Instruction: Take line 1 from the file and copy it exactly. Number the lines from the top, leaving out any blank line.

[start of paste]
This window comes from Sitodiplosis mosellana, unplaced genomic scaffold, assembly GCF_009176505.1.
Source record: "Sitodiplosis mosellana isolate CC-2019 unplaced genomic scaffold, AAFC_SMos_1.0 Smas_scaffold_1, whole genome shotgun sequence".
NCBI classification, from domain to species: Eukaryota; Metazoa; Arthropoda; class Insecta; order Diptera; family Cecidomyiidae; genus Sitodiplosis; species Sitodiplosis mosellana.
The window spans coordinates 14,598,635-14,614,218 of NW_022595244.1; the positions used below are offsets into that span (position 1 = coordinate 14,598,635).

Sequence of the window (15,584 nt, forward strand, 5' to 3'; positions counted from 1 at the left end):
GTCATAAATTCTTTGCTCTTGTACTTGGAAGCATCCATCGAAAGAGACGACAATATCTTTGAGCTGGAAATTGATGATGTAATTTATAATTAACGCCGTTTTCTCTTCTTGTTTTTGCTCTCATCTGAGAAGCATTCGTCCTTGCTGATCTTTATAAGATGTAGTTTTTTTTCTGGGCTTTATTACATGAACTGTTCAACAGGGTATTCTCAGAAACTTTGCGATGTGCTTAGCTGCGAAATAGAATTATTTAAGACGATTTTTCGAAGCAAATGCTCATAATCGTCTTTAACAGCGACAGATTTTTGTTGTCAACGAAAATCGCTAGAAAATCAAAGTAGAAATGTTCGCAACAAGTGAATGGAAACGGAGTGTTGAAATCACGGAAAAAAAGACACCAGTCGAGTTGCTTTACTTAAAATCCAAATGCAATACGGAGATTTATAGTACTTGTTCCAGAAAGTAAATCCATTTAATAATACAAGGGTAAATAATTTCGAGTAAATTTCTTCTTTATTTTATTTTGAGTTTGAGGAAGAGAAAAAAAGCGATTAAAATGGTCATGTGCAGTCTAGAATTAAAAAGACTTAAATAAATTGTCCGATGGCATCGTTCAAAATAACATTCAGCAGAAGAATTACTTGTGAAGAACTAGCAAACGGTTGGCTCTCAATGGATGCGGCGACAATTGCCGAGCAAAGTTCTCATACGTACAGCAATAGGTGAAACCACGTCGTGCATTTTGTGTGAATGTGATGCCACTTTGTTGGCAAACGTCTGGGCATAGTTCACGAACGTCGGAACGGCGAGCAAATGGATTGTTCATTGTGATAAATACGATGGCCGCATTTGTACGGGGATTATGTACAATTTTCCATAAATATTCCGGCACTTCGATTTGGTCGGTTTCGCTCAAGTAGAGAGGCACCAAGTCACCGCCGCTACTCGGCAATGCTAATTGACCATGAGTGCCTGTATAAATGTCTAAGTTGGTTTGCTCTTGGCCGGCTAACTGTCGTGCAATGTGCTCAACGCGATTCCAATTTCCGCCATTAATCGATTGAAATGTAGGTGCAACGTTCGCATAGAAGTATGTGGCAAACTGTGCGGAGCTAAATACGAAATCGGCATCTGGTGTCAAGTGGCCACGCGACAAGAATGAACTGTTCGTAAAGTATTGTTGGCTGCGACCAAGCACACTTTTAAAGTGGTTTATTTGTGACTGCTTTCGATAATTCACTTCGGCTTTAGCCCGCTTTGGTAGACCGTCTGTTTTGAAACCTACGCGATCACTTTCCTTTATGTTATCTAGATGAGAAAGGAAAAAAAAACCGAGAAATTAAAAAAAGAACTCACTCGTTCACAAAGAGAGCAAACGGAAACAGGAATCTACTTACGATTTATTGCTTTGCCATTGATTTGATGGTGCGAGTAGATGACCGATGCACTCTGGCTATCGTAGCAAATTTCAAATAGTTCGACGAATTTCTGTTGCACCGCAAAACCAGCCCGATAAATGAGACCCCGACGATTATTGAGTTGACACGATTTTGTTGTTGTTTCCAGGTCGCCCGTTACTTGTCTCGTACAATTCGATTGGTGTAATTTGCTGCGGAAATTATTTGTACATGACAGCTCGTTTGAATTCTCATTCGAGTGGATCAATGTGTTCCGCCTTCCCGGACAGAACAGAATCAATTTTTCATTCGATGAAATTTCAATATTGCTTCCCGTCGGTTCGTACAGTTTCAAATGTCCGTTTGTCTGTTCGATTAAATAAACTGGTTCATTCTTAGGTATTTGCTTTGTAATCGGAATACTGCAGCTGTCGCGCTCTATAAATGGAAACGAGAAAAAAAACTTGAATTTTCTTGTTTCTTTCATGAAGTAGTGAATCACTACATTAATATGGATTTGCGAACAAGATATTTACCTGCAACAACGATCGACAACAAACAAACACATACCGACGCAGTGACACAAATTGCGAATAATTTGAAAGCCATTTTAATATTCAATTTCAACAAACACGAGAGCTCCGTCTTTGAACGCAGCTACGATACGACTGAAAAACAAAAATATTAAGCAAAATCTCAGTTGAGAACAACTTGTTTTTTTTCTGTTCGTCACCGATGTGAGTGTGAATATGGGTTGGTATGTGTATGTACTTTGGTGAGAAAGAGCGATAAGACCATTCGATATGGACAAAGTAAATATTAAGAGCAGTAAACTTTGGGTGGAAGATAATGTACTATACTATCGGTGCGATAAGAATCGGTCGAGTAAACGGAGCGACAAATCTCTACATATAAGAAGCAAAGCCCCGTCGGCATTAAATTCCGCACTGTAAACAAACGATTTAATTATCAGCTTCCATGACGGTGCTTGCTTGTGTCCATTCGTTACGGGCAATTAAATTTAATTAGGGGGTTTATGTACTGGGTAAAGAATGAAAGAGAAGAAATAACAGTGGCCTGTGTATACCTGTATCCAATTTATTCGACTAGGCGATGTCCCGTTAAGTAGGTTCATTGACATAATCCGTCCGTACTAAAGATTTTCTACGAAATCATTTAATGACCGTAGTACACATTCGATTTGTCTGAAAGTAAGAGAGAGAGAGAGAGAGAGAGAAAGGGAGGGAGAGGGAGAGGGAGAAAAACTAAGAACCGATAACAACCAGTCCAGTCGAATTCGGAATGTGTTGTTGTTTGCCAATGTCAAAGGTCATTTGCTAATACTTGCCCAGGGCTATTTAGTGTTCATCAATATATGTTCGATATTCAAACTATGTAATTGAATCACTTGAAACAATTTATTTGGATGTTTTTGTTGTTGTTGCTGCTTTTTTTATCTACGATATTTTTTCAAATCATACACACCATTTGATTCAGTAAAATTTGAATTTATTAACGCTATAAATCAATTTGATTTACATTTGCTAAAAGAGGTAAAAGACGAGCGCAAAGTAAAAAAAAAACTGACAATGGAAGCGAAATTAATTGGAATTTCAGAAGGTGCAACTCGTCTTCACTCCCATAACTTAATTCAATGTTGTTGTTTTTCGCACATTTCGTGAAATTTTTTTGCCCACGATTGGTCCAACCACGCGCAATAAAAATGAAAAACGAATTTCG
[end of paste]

This window comes from Sitodiplosis mosellana, unplaced genomic scaffold, assembly GCF_009176505.1.